Facebook CEO Mark Zuckerberg should “log out” over an “unprecedented level of negligence,” a US congressman said after a new report revealed how the company allowed cherry-picked firms unhindered access to user data.
Rep. Bobby L. Rush (D-Ill) has called on Zuckerberg, founder and CEO of the scandal-ridden social-network company, to resign after the New York Times exposed deals with more than 150 firms, including Netflix, Amazon and Spotify, that allowed them to bypass users’ privacy settings.
Sony, Microsoft and Amazon were allowed to view users’ contacts through their friends. Spotify, Netflix and Royal Bank of Canada, for instance, were able to “read,” “write” and “delete” users’ massagers, the Times reported on Tuesday.
“Facebook is one of the world’s most innovative companies. It is highly implausible its leadership repeatedly fail to understand their own policies of consent and the ways in which their product has been – and continues to be – manipulated and weaponized,” Rush said in a statement.
The lawmaker, who sits on the House Subcommittee on Communications and Technology, said that Zuckerberg’s “own greed and desire for tech dominance outweighed his responsibility” to the users.
“It is time for new leadership at Facebook and it is time for him to log out,” Rush tweeted, calling on the tech giant’s board of directors to oust Zuckerberg.
The Times’ scoop has sent FB shares down 7.25 percent. The company’s stock has taken a heavy beating this year, with losses for the year amounting to some 24 percent.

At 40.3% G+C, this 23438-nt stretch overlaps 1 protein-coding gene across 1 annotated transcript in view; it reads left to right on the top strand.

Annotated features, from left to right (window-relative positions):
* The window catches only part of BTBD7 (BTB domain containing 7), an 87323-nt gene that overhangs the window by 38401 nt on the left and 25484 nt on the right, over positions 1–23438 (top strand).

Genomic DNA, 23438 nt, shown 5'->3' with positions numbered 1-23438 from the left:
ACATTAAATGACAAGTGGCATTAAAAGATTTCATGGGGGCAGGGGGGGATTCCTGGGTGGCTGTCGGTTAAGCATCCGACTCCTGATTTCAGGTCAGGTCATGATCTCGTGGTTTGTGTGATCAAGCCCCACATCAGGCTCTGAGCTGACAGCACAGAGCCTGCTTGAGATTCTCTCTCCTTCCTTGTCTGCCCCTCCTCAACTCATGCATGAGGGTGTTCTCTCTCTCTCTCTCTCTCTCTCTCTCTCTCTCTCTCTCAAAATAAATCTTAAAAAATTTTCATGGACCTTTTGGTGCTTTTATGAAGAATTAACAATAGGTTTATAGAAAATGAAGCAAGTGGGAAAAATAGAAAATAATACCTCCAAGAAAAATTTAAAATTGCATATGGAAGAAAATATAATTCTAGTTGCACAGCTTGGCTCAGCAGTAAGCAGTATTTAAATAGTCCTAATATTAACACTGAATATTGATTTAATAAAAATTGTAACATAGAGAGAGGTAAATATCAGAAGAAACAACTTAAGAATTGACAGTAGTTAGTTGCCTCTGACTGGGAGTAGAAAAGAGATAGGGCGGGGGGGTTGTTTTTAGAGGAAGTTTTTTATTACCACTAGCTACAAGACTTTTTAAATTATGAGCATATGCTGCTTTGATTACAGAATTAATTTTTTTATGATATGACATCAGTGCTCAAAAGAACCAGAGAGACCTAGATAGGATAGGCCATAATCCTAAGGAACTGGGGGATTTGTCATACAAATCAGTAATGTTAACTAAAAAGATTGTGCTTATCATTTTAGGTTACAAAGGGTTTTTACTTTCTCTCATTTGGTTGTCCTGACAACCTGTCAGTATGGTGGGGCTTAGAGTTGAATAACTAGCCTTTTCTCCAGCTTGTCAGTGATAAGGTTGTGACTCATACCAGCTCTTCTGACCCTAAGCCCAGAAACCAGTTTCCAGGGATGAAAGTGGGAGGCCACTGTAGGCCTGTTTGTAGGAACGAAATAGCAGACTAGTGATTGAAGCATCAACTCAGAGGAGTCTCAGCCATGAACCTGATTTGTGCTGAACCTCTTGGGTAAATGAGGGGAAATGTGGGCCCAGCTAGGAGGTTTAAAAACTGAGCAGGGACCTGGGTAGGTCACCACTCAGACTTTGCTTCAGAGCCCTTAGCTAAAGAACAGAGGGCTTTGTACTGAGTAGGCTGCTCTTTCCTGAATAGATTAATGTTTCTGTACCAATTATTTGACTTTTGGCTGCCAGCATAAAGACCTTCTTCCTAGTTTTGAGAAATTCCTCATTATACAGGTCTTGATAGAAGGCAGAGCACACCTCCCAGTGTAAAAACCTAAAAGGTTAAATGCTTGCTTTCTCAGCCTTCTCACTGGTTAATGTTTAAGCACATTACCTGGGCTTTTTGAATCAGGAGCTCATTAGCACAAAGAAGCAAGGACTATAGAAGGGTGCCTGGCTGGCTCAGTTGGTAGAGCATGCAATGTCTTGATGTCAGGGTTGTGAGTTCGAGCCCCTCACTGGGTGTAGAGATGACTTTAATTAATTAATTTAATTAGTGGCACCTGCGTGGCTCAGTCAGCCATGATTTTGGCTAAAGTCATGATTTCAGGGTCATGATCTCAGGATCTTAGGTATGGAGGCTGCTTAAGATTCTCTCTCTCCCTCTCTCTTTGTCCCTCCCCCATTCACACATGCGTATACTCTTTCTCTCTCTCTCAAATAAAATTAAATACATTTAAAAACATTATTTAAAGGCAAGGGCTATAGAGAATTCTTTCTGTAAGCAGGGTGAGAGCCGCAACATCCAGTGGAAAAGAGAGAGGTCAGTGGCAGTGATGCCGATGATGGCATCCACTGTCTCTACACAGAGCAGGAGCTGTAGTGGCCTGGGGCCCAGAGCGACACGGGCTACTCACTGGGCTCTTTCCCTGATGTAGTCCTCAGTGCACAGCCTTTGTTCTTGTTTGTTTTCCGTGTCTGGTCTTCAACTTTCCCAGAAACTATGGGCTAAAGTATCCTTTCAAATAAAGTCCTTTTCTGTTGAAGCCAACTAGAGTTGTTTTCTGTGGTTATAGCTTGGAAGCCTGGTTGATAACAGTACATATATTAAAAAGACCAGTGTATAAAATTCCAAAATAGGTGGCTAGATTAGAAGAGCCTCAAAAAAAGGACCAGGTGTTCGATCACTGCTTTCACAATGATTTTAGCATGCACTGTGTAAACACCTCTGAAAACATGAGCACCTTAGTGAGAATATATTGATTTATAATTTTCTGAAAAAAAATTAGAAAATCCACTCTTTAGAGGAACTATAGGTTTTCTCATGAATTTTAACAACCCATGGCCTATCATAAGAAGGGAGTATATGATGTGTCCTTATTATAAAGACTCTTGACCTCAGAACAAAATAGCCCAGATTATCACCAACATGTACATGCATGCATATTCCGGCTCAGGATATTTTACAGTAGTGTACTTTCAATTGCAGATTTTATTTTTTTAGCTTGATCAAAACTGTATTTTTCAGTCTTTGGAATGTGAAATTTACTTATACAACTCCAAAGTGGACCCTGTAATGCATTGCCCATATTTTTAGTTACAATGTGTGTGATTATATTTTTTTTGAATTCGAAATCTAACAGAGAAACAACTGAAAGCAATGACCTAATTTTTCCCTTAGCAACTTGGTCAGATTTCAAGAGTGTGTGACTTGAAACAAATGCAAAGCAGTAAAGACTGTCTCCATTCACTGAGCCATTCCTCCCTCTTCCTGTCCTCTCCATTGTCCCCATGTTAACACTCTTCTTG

In a bid to contain the fallout, Facebook pushed back against the accusations that it disclosed users’ private messages to third parties without their knowledge. In a blog post on Wednesday, Ime Archibong, the company’s VP of product partnerships, stated that Facebook allowed four companies access to messaging data only when users logged into their services with Facebook.
He further mentioned that the feature was experimental and has “now been shut down for nearly three years.” Archibong’s statement appears to run counter to the Times report that, as of 2017, more than 150 companies still enjoyed some type of unhindered access to user data under bilateral deals.
Archibong refuted arguably the most-shocking revelation that platforms like Spotify and Netflix were able to read, write and even delete messages on a whim. The FB representative said that by granting “write access” to the companies, the tech giant made it possible for a user themselves to write a message to a Facebook friend directly from Spotify. “Delete access” and “read access” mean respectively that a user, and not some third party, is able to delete or read messages.
“No third party was reading your private messages, or writing messages to your friends without your permission,” Archibong stated, slamming the media for its framing of the story.
In a blog post on Tuesday, Facebook said that it shut down “nearly all” integration partnerships, except with Amazon, Apple, Alibaba, Mozilla and Opera.
“None of these partnerships or features gave companies access to information without people’s permission,” Konstantinos Papamiltiadis, FB director of developer platforms and programs, wrote, while admitting that there was a security lapse.
“Still, we recognize that we’ve needed tighter management over how partners and developers can access information using our APIs.”
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